As Pro Bono Counsel at a large southern law firm and the former Executive Director of the Mississippi Access to Justice Commission, Tiffany Graves sees how systemic inequities affect minority groups on a daily basis. “Firms have to do more,” she says, to counteract institutional racism and bring much-needed reforms to America’s legal and justice systems.
In this episode, Tiffany and Clio CEO Jack Newton examine:
- How the protests following George Floyd’s death have affected the American South
- Whether or not we’ve reached a turning point in the fight to end systemic racism
- How pro bono services and access to justice efforts can make a difference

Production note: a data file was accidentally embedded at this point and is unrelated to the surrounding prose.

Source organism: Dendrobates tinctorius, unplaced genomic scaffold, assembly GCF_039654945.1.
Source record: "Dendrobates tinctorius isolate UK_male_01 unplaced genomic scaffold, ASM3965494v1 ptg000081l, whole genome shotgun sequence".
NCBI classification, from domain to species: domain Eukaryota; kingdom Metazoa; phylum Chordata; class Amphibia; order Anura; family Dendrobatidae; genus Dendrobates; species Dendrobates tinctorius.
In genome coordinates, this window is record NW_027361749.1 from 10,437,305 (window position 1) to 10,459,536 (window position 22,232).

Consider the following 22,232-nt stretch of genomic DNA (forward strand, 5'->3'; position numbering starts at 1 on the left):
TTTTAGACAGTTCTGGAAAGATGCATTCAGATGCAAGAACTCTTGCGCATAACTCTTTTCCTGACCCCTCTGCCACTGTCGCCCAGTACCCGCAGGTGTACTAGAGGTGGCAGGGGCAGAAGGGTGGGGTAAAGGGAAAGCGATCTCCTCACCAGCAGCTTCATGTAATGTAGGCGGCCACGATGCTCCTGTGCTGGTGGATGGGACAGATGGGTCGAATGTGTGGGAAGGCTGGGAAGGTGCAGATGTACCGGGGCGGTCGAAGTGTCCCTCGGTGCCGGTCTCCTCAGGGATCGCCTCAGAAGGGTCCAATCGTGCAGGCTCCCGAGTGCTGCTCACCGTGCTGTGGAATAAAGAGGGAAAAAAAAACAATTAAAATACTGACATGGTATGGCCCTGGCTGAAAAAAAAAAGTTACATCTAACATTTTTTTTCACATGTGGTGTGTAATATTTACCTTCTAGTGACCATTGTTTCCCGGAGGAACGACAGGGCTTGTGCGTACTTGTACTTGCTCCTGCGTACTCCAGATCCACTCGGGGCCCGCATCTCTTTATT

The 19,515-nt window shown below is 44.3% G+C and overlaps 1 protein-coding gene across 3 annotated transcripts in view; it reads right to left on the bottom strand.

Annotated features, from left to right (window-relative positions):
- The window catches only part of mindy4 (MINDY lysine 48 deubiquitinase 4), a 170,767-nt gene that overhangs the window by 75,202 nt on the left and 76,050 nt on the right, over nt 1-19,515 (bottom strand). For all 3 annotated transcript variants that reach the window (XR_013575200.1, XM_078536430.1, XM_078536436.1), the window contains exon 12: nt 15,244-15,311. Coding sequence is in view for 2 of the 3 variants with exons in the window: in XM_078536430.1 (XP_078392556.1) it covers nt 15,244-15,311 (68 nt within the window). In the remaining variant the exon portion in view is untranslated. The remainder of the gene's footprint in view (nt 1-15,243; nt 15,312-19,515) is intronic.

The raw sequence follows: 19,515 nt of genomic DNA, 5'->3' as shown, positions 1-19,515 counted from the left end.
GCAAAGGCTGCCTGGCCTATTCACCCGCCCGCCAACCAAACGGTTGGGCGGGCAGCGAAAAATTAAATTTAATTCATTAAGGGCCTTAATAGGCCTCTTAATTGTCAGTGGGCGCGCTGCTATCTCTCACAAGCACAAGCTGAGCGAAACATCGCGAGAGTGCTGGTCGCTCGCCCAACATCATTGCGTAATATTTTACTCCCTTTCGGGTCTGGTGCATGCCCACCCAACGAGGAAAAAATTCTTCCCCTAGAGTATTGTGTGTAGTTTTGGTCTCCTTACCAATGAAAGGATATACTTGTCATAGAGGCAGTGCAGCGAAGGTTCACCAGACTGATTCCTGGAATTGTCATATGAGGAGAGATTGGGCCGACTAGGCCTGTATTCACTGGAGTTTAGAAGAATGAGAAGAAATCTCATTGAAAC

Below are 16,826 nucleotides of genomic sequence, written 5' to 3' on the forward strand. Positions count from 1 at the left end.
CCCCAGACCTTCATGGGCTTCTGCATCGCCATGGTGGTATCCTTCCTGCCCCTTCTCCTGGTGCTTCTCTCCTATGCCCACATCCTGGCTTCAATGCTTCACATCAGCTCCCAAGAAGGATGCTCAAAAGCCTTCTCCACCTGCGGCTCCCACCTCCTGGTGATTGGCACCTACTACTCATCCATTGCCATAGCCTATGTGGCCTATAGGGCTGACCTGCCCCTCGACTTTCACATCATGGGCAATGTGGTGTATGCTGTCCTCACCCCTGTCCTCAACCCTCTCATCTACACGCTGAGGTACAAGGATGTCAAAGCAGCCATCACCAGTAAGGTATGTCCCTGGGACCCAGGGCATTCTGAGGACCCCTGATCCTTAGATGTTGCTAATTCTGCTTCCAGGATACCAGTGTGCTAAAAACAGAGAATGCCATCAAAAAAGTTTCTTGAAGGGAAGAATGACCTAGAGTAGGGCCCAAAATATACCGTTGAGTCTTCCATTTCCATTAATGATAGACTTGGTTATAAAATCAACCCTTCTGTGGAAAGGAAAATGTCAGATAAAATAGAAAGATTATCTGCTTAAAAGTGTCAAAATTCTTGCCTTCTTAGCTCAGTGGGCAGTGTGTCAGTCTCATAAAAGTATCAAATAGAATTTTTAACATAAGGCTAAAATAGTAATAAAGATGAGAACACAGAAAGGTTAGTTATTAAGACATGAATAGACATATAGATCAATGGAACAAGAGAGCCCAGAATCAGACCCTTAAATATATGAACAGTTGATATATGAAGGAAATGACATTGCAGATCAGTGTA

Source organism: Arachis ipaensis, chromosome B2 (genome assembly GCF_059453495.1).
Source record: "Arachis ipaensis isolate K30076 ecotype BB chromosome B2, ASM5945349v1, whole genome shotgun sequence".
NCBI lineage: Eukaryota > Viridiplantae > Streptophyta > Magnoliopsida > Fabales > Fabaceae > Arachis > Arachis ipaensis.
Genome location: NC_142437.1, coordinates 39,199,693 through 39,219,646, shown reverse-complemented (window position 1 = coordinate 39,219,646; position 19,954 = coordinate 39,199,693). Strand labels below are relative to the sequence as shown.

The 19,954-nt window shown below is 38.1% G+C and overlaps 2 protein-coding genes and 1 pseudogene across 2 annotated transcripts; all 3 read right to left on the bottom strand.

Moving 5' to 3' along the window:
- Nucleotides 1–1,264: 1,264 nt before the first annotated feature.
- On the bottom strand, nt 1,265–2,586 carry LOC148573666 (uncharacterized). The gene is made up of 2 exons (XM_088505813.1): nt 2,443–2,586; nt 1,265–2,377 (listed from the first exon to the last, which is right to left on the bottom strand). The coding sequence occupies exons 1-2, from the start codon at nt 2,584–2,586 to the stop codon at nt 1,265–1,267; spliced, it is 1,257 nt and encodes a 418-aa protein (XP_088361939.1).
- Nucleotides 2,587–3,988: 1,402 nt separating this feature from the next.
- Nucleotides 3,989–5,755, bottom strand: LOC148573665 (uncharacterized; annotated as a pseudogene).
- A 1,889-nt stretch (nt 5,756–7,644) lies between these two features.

- How law firms and the legal industry must change in order to fix longstanding issues
- How white Americans can become better allies and advocates for progress
Tiffany M. Graves serves as Pro Bono Counsel at Bradley, a 500-attorney law firm with offices across the southern United States. In her role, Tiffany oversees the development and administration of the firm’s pro bono programs.
Prior to joining Bradley, Tiffany was the executive director of the Mississippi Access to Justice Commission, where she led a 21-member commission created by the Mississippi Supreme Court and promoted its initiatives to improve and expand access to civil justice to the nearly 700,000 Mississippians living in poverty. In addition, Tiffany previously served as interim director and adjunct professor for the Pro Bono Initiative at the University of Mississippi School of Law, and as executive director and general counsel for the Mississippi Volunteer Lawyers Project.